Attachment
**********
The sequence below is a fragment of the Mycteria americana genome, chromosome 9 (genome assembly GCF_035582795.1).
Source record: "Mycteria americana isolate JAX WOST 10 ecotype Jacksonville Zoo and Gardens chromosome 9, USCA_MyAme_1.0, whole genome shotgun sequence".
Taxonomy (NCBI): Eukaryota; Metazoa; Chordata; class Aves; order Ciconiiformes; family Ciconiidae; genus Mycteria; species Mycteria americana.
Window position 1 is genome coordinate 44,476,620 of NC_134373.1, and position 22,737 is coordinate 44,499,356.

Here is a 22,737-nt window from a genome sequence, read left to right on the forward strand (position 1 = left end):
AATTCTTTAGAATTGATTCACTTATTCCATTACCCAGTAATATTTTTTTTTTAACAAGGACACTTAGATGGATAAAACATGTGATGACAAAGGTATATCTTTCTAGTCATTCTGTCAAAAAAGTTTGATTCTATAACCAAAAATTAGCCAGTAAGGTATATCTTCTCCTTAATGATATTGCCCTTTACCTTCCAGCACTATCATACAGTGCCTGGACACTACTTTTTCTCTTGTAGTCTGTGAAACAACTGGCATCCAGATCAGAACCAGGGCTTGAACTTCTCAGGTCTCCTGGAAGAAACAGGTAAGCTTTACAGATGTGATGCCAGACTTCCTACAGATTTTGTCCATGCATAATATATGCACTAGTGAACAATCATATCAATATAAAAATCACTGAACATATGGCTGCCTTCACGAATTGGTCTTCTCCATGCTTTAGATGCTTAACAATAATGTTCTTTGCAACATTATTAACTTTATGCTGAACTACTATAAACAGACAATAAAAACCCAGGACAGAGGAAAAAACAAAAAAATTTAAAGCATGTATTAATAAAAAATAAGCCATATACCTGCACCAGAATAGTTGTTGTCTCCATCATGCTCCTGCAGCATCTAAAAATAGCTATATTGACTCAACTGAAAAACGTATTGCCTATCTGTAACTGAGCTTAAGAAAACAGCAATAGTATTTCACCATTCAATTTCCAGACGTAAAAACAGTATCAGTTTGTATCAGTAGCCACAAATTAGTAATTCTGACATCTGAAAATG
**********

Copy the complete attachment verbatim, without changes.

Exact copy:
The sequence below is a fragment of the Mycteria americana genome, chromosome 9 (genome assembly GCF_035582795.1).
Source record: "Mycteria americana isolate JAX WOST 10 ecotype Jacksonville Zoo and Gardens chromosome 9, USCA_MyAme_1.0, whole genome shotgun sequence".
Taxonomy (NCBI): Eukaryota; Metazoa; Chordata; class Aves; order Ciconiiformes; family Ciconiidae; genus Mycteria; species Mycteria americana.
Window position 1 is genome coordinate 44,476,620 of NC_134373.1, and position 22,737 is coordinate 44,499,356.

Here is a 22,737-nt window from a genome sequence, read left to right on the forward strand (position 1 = left end):
AATTCTTTAGAATTGATTCACTTATTCCATTACCCAGTAATATTTTTTTTTTAACAAGGACACTTAGATGGATAAAACATGTGATGACAAAGGTATATCTTTCTAGTCATTCTGTCAAAAAAGTTTGATTCTATAACCAAAAATTAGCCAGTAAGGTATATCTTCTCCTTAATGATATTGCCCTTTACCTTCCAGCACTATCATACAGTGCCTGGACACTACTTTTTCTCTTGTAGTCTGTGAAACAACTGGCATCCAGATCAGAACCAGGGCTTGAACTTCTCAGGTCTCCTGGAAGAAACAGGTAAGCTTTACAGATGTGATGCCAGACTTCCTACAGATTTTGTCCATGCATAATATATGCACTAGTGAACAATCATATCAATATAAAAATCACTGAACATATGGCTGCCTTCACGAATTGGTCTTCTCCATGCTTTAGATGCTTAACAATAATGTTCTTTGCAACATTATTAACTTTATGCTGAACTACTATAAACAGACAATAAAAACCCAGGACAGAGGAAAAAACAAAAAAATTTAAAGCATGTATTAATAAAAAATAAGCCATATACCTGCACCAGAATAGTTGTTGTCTCCATCATGCTCCTGCAGCATCTAAAAATAGCTATATTGACTCAACTGAAAAACGTATTGCCTATCTGTAACTGAGCTTAAGAAAACAGCAATAGTATTTCACCATTCAATTTCCAGACGTAAAAACAGTATCAGTTTGTATCAGTAGCCACAAATTAGTAATTCTGACATCTGAAAATG